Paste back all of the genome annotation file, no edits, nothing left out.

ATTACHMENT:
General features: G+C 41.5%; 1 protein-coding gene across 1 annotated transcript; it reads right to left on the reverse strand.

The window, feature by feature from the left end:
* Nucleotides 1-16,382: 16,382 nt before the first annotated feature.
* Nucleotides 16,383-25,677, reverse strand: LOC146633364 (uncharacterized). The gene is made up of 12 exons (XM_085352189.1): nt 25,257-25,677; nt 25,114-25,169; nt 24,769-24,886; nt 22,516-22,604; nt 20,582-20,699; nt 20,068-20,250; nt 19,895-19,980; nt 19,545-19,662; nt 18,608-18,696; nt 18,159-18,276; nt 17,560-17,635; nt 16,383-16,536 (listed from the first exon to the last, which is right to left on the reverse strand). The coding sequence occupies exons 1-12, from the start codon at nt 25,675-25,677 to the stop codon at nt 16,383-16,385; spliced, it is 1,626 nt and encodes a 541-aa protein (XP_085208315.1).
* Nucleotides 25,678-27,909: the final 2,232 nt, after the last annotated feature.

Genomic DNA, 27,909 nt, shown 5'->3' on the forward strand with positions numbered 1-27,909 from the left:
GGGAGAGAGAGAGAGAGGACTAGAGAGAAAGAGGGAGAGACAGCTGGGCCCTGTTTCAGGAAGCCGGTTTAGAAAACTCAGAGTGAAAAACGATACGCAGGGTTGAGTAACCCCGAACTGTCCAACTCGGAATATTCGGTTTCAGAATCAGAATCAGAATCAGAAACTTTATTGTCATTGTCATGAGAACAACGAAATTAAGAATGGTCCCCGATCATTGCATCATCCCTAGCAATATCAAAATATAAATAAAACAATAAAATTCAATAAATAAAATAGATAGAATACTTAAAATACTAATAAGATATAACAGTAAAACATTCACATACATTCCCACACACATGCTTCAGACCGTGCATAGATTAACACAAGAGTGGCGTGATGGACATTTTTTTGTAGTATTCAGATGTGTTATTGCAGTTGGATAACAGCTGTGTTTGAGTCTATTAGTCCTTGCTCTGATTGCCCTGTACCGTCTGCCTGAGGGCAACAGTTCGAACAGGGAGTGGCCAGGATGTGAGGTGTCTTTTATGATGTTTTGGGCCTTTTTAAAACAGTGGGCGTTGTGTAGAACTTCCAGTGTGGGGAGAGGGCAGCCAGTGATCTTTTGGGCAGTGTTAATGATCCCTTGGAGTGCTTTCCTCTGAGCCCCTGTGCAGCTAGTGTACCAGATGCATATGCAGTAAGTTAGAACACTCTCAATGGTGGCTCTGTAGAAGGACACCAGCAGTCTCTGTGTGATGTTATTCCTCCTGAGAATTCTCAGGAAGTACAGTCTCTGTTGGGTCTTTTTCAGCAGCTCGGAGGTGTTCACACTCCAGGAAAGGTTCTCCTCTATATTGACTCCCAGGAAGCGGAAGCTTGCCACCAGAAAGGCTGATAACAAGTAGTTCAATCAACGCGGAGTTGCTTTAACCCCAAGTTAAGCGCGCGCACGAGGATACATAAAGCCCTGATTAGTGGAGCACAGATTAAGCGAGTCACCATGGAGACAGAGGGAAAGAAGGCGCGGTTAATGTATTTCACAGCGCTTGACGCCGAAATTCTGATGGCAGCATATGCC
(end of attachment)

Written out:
General features: G+C 41.5%; 1 protein-coding gene across 1 annotated transcript; it reads right to left on the reverse strand.

The window, feature by feature from the left end:
* Nucleotides 1-16,382: 16,382 nt before the first annotated feature.
* Nucleotides 16,383-25,677, reverse strand: LOC146633364 (uncharacterized). The gene is made up of 12 exons (XM_085352189.1): nt 25,257-25,677; nt 25,114-25,169; nt 24,769-24,886; nt 22,516-22,604; nt 20,582-20,699; nt 20,068-20,250; nt 19,895-19,980; nt 19,545-19,662; nt 18,608-18,696; nt 18,159-18,276; nt 17,560-17,635; nt 16,383-16,536 (listed from the first exon to the last, which is right to left on the reverse strand). The coding sequence occupies exons 1-12, from the start codon at nt 25,675-25,677 to the stop codon at nt 16,383-16,385; spliced, it is 1,626 nt and encodes a 541-aa protein (XP_085208315.1).
* Nucleotides 25,678-27,909: the final 2,232 nt, after the last annotated feature.

Genomic DNA, 27,909 nt, shown 5'->3' on the forward strand with positions numbered 1-27,909 from the left:
GGGAGAGAGAGAGAGAGGACTAGAGAGAAAGAGGGAGAGACAGCTGGGCCCTGTTTCAGGAAGCCGGTTTAGAAAACTCAGAGTGAAAAACGATACGCAGGGTTGAGTAACCCCGAACTGTCCAACTCGGAATATTCGGTTTCAGAATCAGAATCAGAATCAGAAACTTTATTGTCATTGTCATGAGAACAACGAAATTAAGAATGGTCCCCGATCATTGCATCATCCCTAGCAATATCAAAATATAAATAAAACAATAAAATTCAATAAATAAAATAGATAGAATACTTAAAATACTAATAAGATATAACAGTAAAACATTCACATACATTCCCACACACATGCTTCAGACCGTGCATAGATTAACACAAGAGTGGCGTGATGGACATTTTTTTGTAGTATTCAGATGTGTTATTGCAGTTGGATAACAGCTGTGTTTGAGTCTATTAGTCCTTGCTCTGATTGCCCTGTACCGTCTGCCTGAGGGCAACAGTTCGAACAGGGAGTGGCCAGGATGTGAGGTGTCTTTTATGATGTTTTGGGCCTTTTTAAAACAGTGGGCGTTGTGTAGAACTTCCAGTGTGGGGAGAGGGCAGCCAGTGATCTTTTGGGCAGTGTTAATGATCCCTTGGAGTGCTTTCCTCTGAGCCCCTGTGCAGCTAGTGTACCAGATGCATATGCAGTAAGTTAGAACACTCTCAATGGTGGCTCTGTAGAAGGACACCAGCAGTCTCTGTGTGATGTTATTCCTCCTGAGAATTCTCAGGAAGTACAGTCTCTGTTGGGTCTTTTTCAGCAGCTCGGAGGTGTTCACACTCCAGGAAAGGTTCTCCTCTATATTGACTCCCAGGAAGCGGAAGCTTGCCACCAGAAAGGCTGATAACAAGTAGTTCAATCAACGCGGAGTTGCTTTAACCCCAAGTTAAGCGCGCGCACGAGGATACATAAAGCCCTGATTAGTGGAGCACAGATTAAGCGAGTCACCATGGAGACAGAGGGAAAGAAGGCGCGGTTAATGTATTTCACAGCGCTTGACGCCGAAATTCTGATGGCAGCATATGCC